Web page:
If the series against Chicago were a season unto itself, the Cards would not have a lot to cheer about in the last three years. Our men in red have dropped at least 10 games per season, putting up a sorry 19-32 record over that span. And frankly we should be embarrassed by this. The Cubs teams that have been beating us have not been all that good. Last year, we couldn't even defend our own house, dropping 7 of 9 games at Busch and failing to win a single series at home against a mediocre 85-win jugger-not that was swept unceremoniously from the playoffs in three forgettable games.
The Cardinals franchise has turned over every leaf it could think of between now and then, putting as much distance in 29 games as they can between them and the smoldering tire fire of 2007. If the Cards want a true test of their newfound mettle, this series is it.
The Cubs rejoin this rivalry looking like the 800-pound gorilla of the Central, with a 12-6 record in the division after Thursday's last-minute 4-3 loss to the Brewers . They are 17-11 overall with a 50-run differential, and have just set the franchise mark for wins in April. They've upstaged the Mets and are jousting with the young Arizona Diamondbacks for early prominence in the National League.
Rather than wilting from the call of destiny, these Cubbies are playing with their hair on fire, as if they are strongly motivated to end their century of failure.
Outside of one major import, the Northsiders have kept the majority of their 25-man roster intact from the end of last season. Only a couple of deck chairs have been rearranged: Kerry Wood is now closing games that Ryan Dempster is starting, rather than the other way around, explosive young catcher Geovanny Soto is starting more than sitting, and Reed Johnson is burying bad memories of Jacques Jones in centerfield.
It took a lot of coin for the Cubs to reverse tide after sinking to 96 losses in 2006, especially since the top level of minor league talent has little more to contribute in the short term. So perhaps it isn't surprising that GM Jim Hendry might let his bets ride.
Perhaps the most amazing thing about Hendry's free-agent bonanza is that much of the money appears to have been spent well. (Granted, Jason Marquis was a bum and is a bum, but as bums go he manages to be league-average for his $7 mil.) And while few of this team's stars are young, most of the team's core money earners – Derrek Lee, Aramis Ramirez, Alfonso Soriano, Carlos Zambrano, Ted Lilly and Marquis – are windowed together in or near their early thirties, which should provide at least a couple more seasons of high-level production before age and inevitable decline catch up. There are no Jeff Kents, Steve Finleys, or Luis Gonzalezes on this roster, no players whose names cast a much longer shadow than their rapidly eroding skills.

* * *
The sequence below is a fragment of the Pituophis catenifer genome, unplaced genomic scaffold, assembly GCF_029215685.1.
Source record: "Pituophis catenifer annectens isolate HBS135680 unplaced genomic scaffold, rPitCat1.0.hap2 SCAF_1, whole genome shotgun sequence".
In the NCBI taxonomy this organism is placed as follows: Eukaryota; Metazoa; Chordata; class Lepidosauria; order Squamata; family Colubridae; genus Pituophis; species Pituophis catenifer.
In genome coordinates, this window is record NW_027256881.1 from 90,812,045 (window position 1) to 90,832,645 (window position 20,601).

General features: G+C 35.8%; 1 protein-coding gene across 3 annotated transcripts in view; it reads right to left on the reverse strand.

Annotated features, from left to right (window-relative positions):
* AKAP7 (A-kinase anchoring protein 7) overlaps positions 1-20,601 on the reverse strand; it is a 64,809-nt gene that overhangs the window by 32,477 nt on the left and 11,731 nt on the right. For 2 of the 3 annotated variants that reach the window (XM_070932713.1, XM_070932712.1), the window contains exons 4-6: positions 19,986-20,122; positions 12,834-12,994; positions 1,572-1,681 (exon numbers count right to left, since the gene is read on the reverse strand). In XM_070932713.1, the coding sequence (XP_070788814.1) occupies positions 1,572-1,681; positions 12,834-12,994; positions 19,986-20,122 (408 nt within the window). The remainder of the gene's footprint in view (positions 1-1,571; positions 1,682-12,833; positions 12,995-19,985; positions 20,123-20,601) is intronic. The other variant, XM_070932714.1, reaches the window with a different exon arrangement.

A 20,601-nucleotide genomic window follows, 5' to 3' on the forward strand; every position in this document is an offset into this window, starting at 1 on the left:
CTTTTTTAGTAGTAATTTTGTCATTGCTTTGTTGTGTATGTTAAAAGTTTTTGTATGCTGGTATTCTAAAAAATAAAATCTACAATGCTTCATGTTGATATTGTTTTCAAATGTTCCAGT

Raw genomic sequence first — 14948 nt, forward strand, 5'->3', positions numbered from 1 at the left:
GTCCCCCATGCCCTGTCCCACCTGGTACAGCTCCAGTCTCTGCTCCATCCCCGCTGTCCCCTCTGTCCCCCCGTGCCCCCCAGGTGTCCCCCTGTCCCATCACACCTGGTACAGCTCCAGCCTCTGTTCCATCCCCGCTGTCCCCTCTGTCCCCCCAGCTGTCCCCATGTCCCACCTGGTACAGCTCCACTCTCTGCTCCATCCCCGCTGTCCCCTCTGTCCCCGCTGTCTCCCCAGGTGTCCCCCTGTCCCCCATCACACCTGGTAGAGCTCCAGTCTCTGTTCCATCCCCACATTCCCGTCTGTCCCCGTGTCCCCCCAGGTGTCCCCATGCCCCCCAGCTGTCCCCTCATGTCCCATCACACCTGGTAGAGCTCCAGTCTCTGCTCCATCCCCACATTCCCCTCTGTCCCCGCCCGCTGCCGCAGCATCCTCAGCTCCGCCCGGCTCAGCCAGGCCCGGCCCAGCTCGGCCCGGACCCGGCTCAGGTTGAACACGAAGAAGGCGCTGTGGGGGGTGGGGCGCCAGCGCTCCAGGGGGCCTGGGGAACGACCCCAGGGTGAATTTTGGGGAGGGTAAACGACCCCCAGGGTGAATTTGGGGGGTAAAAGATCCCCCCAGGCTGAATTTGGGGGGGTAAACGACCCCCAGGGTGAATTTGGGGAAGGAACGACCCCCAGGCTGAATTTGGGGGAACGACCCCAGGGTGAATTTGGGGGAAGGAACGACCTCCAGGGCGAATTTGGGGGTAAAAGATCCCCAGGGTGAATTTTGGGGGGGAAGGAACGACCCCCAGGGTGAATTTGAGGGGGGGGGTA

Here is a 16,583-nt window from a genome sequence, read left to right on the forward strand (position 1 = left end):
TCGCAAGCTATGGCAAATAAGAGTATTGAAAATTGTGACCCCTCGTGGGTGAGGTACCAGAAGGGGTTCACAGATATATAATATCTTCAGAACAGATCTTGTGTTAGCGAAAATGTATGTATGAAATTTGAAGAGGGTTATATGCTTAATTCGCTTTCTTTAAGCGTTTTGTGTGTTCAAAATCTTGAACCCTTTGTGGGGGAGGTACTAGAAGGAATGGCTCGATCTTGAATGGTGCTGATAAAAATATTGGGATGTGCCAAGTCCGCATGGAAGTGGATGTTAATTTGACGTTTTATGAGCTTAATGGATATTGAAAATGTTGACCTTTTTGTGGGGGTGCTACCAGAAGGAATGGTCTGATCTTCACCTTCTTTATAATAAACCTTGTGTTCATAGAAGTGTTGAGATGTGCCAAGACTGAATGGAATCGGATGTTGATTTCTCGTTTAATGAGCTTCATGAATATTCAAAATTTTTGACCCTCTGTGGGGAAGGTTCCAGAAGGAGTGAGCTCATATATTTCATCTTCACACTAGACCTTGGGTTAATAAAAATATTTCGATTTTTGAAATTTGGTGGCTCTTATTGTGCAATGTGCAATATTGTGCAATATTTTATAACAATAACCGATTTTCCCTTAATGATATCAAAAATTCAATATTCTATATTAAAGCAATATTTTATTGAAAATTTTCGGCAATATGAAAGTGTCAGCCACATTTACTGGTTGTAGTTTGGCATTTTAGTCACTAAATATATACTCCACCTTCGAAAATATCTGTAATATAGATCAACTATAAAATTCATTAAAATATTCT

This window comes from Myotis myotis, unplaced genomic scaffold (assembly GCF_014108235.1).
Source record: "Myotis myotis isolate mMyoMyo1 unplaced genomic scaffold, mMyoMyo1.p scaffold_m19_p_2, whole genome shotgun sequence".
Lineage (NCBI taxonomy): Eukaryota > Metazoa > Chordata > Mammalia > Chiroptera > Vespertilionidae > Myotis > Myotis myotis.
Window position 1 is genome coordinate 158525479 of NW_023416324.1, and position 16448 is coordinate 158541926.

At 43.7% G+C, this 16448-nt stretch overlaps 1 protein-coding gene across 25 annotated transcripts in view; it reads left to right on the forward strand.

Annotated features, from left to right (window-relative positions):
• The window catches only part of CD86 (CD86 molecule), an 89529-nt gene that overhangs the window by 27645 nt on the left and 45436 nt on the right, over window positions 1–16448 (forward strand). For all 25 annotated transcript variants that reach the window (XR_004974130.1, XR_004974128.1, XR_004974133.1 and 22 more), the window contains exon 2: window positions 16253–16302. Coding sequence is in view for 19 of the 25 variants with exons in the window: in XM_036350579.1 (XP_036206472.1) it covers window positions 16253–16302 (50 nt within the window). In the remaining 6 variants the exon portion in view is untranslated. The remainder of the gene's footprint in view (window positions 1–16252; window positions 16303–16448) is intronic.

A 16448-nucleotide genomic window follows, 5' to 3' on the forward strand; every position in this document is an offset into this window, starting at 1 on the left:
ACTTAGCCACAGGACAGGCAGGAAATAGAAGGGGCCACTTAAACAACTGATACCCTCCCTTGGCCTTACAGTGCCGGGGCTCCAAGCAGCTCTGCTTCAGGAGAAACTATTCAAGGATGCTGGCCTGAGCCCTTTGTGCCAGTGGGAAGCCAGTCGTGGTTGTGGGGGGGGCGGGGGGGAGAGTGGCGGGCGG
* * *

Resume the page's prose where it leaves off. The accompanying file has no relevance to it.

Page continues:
The big spender was able to dig a little bit deeper this past offseason, signing Kosuke Fukudome (right) to a contract worth $48 million over four years. (Unlike the arcane blind-bidding process for previous Japan League all-stars like Ichiro Suzuki and Daisuke Matsuzaka, the Cubs were not required to pay a "posting fee" for the right to sign Fukudome. The thirty-year-old outfielder entered MLB as an unrestricted free agent.)
Fukudome (pronounced fu'-ku'-DOUGH-may, clipping the first two syllables) becomes the Cubs' first-ever Japanese player, and has taken over the cherished right-field position previously held by franchise icons Sammy Sosa and Andre Dawson. Showing no aversion to the spotlight, Fukudome went 3-for-3 in his first game at the hallowed grounds of Wrigley. With a dramatic homer, he drove in three game-tying runs in the ninth inning of that contest. After a long spring of anticipation, it has been love at first sight for the bleacher bums.
With Fukudome's help (.327/.436/.480 at gametime), the Cubs have transformed their offense into a much more patient and potent bunch. Having finished worst in the league in on-base percentage in Dusty Baker's last year as manager, the blueshirts currently lead the league in batting average and runs scored, and are second (to the Cardinals) in on-base percentage and walks.
Amazingly, their runs total could be a lot higher than it already is. The Cubs don't have a true power threat after the resurgent Lee and the steady Ramirez, and their isolated power (measuring only extra bases per at bat) is only slightly above the middle of the pack. This translates to a lot of ducks left out on the pond: the Cubs' rate of 228 runners left on base is second only to the Cardinals' 242.
Both teams' pitching staffs are similarly constructed: each has a true #1, and then a bunch of guys who take the mound and occasionally put up good starts. However, while these average joes have been largely schlepping away for the Cubs, pacing their team for six innings and three runs at a time, the Cards' journeymen (and the dramatically improved team defense behind them) have been true difference makers so far.
The Cardinals and their fans always have a fight on their hands when the Cubs come to town. This year we may have the rare good fortune of seeing two good teams on the field when it happens. Power and patience versus pitching and defense, and a little of vice versa as well.
How did that old slogan go? "Baseball the way it oughta be?" Sounds about right.
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